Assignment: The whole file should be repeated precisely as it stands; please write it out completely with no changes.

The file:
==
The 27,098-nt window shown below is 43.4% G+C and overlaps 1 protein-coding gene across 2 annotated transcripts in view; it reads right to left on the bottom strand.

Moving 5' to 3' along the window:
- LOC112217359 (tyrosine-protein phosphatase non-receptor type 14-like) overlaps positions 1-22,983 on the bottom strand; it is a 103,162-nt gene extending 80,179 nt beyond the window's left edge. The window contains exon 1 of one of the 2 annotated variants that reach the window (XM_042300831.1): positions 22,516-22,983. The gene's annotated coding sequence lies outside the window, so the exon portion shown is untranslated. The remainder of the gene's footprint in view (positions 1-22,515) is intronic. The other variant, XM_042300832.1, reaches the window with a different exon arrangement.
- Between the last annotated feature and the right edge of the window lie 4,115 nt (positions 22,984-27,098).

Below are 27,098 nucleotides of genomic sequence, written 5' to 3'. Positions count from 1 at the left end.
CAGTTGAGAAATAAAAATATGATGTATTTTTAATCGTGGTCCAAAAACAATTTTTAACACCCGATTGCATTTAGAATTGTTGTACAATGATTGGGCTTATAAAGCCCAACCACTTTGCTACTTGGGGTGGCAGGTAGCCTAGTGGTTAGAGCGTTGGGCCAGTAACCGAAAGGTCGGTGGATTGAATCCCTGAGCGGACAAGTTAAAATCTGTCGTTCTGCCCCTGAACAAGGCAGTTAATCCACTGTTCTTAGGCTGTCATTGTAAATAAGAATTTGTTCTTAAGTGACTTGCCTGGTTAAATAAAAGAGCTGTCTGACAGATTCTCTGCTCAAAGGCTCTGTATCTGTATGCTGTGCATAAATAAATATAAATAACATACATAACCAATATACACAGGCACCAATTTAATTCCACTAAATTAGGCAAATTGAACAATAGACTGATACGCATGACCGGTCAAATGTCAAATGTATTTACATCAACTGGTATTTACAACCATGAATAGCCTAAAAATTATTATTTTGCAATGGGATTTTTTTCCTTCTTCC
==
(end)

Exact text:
The 27,098-nt window shown below is 43.4% G+C and overlaps 1 protein-coding gene across 2 annotated transcripts in view; it reads right to left on the bottom strand.

Moving 5' to 3' along the window:
- LOC112217359 (tyrosine-protein phosphatase non-receptor type 14-like) overlaps positions 1-22,983 on the bottom strand; it is a 103,162-nt gene extending 80,179 nt beyond the window's left edge. The window contains exon 1 of one of the 2 annotated variants that reach the window (XM_042300831.1): positions 22,516-22,983. The gene's annotated coding sequence lies outside the window, so the exon portion shown is untranslated. The remainder of the gene's footprint in view (positions 1-22,515) is intronic. The other variant, XM_042300832.1, reaches the window with a different exon arrangement.
- Between the last annotated feature and the right edge of the window lie 4,115 nt (positions 22,984-27,098).

Below are 27,098 nucleotides of genomic sequence, written 5' to 3'. Positions count from 1 at the left end.
CAGTTGAGAAATAAAAATATGATGTATTTTTAATCGTGGTCCAAAAACAATTTTTAACACCCGATTGCATTTAGAATTGTTGTACAATGATTGGGCTTATAAAGCCCAACCACTTTGCTACTTGGGGTGGCAGGTAGCCTAGTGGTTAGAGCGTTGGGCCAGTAACCGAAAGGTCGGTGGATTGAATCCCTGAGCGGACAAGTTAAAATCTGTCGTTCTGCCCCTGAACAAGGCAGTTAATCCACTGTTCTTAGGCTGTCATTGTAAATAAGAATTTGTTCTTAAGTGACTTGCCTGGTTAAATAAAAGAGCTGTCTGACAGATTCTCTGCTCAAAGGCTCTGTATCTGTATGCTGTGCATAAATAAATATAAATAACATACATAACCAATATACACAGGCACCAATTTAATTCCACTAAATTAGGCAAATTGAACAATAGACTGATACGCATGACCGGTCAAATGTCAAATGTATTTACATCAACTGGTATTTACAACCATGAATAGCCTAAAAATTATTATTTTGCAATGGGATTTTTTTCCTTCTTCC